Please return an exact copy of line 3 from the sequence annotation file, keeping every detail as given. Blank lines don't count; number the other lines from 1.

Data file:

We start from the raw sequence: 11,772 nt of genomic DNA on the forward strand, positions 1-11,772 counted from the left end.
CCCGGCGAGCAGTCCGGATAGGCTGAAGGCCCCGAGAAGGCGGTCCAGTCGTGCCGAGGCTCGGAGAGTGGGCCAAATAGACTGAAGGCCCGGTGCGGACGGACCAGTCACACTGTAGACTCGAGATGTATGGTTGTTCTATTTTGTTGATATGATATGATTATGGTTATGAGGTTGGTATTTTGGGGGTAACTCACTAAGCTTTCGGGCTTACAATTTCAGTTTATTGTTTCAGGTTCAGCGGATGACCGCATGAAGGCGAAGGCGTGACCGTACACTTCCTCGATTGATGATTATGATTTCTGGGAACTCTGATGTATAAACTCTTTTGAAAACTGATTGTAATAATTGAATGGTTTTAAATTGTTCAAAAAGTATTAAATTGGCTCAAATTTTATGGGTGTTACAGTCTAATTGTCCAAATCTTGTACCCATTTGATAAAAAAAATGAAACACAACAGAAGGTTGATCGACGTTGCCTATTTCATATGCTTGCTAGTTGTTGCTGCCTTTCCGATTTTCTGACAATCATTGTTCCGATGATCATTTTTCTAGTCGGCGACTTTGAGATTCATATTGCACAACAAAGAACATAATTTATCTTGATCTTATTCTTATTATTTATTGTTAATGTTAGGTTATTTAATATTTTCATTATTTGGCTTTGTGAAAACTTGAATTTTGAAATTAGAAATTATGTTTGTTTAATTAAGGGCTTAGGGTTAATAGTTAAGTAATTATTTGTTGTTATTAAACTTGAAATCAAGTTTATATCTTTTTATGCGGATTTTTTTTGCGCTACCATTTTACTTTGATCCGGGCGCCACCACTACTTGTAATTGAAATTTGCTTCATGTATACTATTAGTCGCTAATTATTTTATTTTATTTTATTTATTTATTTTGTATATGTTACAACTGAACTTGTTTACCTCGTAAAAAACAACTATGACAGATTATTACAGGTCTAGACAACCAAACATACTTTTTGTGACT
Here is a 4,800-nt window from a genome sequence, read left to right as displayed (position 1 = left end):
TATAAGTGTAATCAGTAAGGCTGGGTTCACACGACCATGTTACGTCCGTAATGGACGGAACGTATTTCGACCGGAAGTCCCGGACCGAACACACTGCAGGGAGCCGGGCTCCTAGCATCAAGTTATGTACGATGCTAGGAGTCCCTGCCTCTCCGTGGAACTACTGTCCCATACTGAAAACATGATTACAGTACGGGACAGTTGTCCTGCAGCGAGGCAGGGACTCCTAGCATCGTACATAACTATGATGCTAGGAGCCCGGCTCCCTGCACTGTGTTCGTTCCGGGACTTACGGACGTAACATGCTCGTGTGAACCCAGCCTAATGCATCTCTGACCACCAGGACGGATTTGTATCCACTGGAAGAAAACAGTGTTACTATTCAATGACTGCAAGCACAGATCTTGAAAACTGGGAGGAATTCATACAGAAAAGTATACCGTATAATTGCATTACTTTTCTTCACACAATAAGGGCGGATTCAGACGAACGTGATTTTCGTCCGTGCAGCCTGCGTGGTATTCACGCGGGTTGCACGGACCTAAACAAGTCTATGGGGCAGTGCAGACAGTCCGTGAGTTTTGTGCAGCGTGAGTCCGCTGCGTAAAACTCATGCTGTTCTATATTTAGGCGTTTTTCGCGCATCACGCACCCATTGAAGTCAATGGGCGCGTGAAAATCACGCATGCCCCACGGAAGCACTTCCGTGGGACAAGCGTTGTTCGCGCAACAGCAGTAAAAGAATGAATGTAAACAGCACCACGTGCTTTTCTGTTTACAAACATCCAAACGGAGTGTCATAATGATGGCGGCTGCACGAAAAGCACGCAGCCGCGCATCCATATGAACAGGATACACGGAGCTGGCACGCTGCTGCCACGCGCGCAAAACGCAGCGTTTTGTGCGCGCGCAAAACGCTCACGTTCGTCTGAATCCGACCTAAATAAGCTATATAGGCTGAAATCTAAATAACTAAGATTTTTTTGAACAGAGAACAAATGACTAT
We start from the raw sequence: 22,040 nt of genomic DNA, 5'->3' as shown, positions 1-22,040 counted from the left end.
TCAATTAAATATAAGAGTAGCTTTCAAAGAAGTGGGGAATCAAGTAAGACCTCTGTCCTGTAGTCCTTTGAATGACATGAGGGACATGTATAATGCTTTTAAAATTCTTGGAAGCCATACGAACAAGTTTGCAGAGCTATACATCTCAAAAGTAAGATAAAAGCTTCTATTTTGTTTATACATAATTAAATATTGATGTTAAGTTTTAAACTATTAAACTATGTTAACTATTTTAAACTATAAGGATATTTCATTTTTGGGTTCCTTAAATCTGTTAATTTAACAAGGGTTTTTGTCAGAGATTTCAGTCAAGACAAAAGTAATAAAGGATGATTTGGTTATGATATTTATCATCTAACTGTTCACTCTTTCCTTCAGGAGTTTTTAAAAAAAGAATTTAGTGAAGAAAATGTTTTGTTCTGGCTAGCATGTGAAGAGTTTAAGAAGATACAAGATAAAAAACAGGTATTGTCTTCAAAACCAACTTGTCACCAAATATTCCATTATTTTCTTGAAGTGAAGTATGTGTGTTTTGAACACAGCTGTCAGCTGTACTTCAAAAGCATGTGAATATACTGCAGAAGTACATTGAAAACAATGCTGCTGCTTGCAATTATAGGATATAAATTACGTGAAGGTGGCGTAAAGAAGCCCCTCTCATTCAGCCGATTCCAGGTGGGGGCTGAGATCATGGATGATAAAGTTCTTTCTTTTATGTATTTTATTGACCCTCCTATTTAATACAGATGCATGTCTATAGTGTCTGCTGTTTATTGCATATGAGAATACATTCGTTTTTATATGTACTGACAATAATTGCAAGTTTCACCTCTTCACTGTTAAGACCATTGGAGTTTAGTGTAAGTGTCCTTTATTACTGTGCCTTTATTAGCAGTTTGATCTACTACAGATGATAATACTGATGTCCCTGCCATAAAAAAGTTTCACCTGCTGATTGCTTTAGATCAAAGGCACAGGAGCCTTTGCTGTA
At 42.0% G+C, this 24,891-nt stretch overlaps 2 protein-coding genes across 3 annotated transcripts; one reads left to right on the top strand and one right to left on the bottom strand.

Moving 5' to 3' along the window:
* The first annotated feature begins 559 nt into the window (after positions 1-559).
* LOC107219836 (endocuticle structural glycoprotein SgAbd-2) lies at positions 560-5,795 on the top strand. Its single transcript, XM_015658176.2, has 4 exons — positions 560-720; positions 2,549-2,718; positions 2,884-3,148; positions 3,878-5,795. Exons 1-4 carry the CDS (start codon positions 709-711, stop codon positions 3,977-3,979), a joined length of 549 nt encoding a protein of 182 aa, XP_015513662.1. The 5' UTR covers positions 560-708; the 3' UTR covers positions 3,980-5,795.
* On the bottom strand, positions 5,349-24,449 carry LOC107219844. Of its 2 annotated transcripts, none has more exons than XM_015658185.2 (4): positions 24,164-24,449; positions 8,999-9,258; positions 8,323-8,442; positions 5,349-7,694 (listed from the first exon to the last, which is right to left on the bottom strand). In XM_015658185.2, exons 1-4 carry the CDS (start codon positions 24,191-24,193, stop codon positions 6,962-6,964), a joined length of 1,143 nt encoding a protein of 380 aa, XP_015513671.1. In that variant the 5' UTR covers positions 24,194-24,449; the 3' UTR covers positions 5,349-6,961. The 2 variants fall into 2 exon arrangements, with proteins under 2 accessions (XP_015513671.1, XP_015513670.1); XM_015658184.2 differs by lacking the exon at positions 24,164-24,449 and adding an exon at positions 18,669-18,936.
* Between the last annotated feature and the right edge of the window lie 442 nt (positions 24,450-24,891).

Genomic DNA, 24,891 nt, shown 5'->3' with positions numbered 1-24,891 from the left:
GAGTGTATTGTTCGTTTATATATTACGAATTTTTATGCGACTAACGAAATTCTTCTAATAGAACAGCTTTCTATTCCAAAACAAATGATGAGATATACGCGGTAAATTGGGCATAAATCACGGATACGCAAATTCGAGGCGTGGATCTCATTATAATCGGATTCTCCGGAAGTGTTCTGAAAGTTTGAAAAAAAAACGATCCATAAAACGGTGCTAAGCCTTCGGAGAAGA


Here is a 4,800-nt window from a genome sequence, read left to right as displayed (position 1 = left end):